An Obama-era Patent and Trademark Office director and group of former and current tribunal judges are being accused of stacking the intellectual property system against inventors, according to a lawsuit provided to Bloomberg Law.
The lawsuit marks the latest court action over the agency’s Patent Trial and Appeal Board, a tribunal favored by generic drugmakers, major technology companies, and others for trying to invalidate patents they claim are obstacles for releasing their own products.
Computer engineer Martin David Hoyle, owner of B.E. Technology LLC, alleged that patent office behavior favoring Alphabet Inc.'s Google in challenges to his advertising technology patents violated his constitutional due process rights.
Core to the dispute are two patents covering user data collection processes for targeted advertising and a patent fight with Google. Former PTO Director Michelle Lee was head of patents and patent strategy at Google before being nominated to lead the agency.
Hoyle said the PTAB proceedings were “tainted by various improprieties and underhanded tactics, designed to stack the deck against them and in favor of their far more powerful opponents.”
“The system had been rigged all along,” Hoyle said in the complaint filed Monday in the U.S. District Court for the Western District of Tennessee. The suit is against Lee and other agency officers over allegedly “unconstitutional actions.”
The PTAB has been subject to several legal challenges in recent years.
Daiichi Sankyo Inc. and AstraZeneca Pharmaceuticals LP last week asked a federal district court in Virginia to throw out PTAB rules they argue make it harder to secure challenges to rival drug patents.
Big tech has taken swings at the patent office as well. Apple Inc. and Alphabet Inc.’s Google teamed up to push the U.S. District Court for the Northern District of California to tear down a PTAB rule they also found problematic to securing tribunal challenges.
The PTAB has also faced criticism for often favoring corporations over smaller inventors, particularly under the leadership of Lee, who had been nominated to the office by former President Barack Obama.
The PTAB largely shed its reputation as a “patent death squad” under the Trump administration, whose PTO director Andrei Iancu took steps many say made it easier to get a patent yet more difficult to challenge it.
The Biden administration has yet to name a PTO director. The pharmaceutical industry is closely watching the nomination, as policy watchers say the president’s choice will have a significant impact on lowering drug prices.
Former PTAB chief judge James Smith—a defendant in Hoyle’s lawsuit—was previously rumored by agency watchers to be a possible PTO director under President Joe Biden.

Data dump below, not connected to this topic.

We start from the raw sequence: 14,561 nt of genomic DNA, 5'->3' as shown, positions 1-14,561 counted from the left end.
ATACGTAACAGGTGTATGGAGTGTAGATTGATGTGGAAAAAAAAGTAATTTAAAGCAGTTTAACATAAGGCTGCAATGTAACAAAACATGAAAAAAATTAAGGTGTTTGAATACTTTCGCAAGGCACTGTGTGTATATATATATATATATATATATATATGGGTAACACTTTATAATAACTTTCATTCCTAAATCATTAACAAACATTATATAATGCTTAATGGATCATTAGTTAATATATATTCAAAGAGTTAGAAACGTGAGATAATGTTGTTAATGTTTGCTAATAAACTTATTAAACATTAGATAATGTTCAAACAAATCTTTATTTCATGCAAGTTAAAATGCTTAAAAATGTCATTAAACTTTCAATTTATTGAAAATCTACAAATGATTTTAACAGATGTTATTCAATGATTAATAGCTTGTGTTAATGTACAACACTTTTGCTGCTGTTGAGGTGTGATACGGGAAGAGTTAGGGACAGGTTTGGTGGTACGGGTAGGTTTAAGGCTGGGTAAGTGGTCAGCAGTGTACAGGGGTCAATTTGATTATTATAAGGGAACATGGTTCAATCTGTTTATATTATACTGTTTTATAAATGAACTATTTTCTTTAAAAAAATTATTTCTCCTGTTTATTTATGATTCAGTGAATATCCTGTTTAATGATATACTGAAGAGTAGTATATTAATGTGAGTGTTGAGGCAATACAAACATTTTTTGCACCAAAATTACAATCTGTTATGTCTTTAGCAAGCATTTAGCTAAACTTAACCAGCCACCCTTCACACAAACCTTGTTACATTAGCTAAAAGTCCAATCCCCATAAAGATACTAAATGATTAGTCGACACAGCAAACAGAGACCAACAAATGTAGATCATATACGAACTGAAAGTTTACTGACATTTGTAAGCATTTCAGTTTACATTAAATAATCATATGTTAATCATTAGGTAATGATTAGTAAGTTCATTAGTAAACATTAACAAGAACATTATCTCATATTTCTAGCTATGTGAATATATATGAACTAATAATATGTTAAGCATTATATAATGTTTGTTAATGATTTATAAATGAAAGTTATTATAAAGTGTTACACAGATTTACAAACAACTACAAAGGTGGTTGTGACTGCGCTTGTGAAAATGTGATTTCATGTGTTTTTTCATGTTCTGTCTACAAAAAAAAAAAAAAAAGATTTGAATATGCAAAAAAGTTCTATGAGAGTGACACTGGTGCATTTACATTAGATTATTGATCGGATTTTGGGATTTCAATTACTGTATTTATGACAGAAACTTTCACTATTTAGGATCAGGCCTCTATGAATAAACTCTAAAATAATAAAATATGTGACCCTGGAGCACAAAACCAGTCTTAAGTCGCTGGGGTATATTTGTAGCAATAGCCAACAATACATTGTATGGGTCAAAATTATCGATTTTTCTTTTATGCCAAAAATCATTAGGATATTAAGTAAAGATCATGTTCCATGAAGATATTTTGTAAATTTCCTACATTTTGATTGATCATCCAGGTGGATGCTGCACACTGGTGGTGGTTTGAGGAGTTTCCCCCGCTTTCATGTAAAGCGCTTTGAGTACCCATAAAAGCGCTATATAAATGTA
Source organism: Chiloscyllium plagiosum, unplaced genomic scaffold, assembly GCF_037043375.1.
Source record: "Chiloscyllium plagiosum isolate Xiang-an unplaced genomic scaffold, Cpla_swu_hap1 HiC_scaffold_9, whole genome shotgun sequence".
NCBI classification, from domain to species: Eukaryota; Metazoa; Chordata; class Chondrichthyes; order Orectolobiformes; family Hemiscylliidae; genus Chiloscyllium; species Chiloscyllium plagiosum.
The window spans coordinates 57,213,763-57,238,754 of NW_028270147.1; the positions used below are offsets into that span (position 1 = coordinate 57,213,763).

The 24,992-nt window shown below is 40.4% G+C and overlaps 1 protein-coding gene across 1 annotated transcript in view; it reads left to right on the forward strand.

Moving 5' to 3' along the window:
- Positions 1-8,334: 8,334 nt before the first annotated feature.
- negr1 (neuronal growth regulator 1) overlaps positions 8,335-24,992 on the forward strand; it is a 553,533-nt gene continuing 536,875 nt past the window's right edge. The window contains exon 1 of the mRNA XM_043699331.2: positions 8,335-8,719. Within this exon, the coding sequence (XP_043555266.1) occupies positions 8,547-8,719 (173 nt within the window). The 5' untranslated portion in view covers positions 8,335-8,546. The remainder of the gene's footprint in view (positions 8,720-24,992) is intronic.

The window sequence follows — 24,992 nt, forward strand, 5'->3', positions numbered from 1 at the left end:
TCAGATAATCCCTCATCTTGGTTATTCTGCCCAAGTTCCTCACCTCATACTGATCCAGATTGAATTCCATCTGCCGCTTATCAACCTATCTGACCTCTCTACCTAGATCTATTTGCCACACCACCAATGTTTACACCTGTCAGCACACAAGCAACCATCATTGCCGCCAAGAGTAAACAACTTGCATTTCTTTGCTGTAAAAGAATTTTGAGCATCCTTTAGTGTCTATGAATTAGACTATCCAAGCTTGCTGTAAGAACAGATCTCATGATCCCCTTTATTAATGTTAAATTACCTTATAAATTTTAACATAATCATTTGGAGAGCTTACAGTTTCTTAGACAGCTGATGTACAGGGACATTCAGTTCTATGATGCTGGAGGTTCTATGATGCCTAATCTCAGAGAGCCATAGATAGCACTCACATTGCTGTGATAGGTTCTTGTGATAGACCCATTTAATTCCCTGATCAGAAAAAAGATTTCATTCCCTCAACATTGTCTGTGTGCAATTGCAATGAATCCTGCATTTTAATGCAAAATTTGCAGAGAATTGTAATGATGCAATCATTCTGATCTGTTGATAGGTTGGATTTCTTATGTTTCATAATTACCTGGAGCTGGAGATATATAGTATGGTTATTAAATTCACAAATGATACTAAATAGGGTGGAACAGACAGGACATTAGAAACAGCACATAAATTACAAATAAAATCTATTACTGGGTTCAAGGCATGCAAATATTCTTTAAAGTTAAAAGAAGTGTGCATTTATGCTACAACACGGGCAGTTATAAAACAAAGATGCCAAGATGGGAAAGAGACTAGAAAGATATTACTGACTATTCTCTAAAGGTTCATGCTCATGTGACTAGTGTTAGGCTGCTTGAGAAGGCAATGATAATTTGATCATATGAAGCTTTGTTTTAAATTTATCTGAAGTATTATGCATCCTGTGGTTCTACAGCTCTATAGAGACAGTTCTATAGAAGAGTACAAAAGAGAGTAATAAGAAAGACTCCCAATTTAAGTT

PTAB judges Kalyan Deshpande, Lynne Pettigrew, and Sally Medley were also named as defendants in the lawsuit.
Lee, Smith, and the other judges “are being sued in their individual capacities for personally undertaking, contributing to, and conspiring or otherwise being complicit in the actions that violated Plaintiffs’ constitutional rights, under color of federal law, during their tenure as officers, agents, employees, or representatives of the United States,” according to the lawsuit.
The PTO had rejected Google’s patent applications because of B.E. Technology’s existing patents, the lawsuit alleged. Hoyle sued the tech giant in 2012 after it created software that infringed his company’s patents without getting permission to use them.
Google, meanwhile, spent $18 million on PTO lobbying. Around that time came a patent law overhaul that created the PTAB.
Lee played an “instrumental role” in creating the PTAB, which Google and others used to “short-circuit” Hoyle’s infringement lawsuit, the complaint said.
Hoyle also alleged the PTO stacked judge panels against inventors and has a compensation structure that incentivizes the invalidation of IP rights. The agency “specifically targeted” his company for “enhanced scrutiny and adverse actions” around other patent applications, Hoyle alleged.
Cause of Action: Violation of rights under due process clause of the Fifth Amendment.
Response: A PTO spokesperson declined to comment.
Attorneys: Pollock Cohen LLP represents Hoyle.
The case is Hoyle v. Lee, W.D. Tenn., No. 21-cv-02512, complaint filed 8/9/21.
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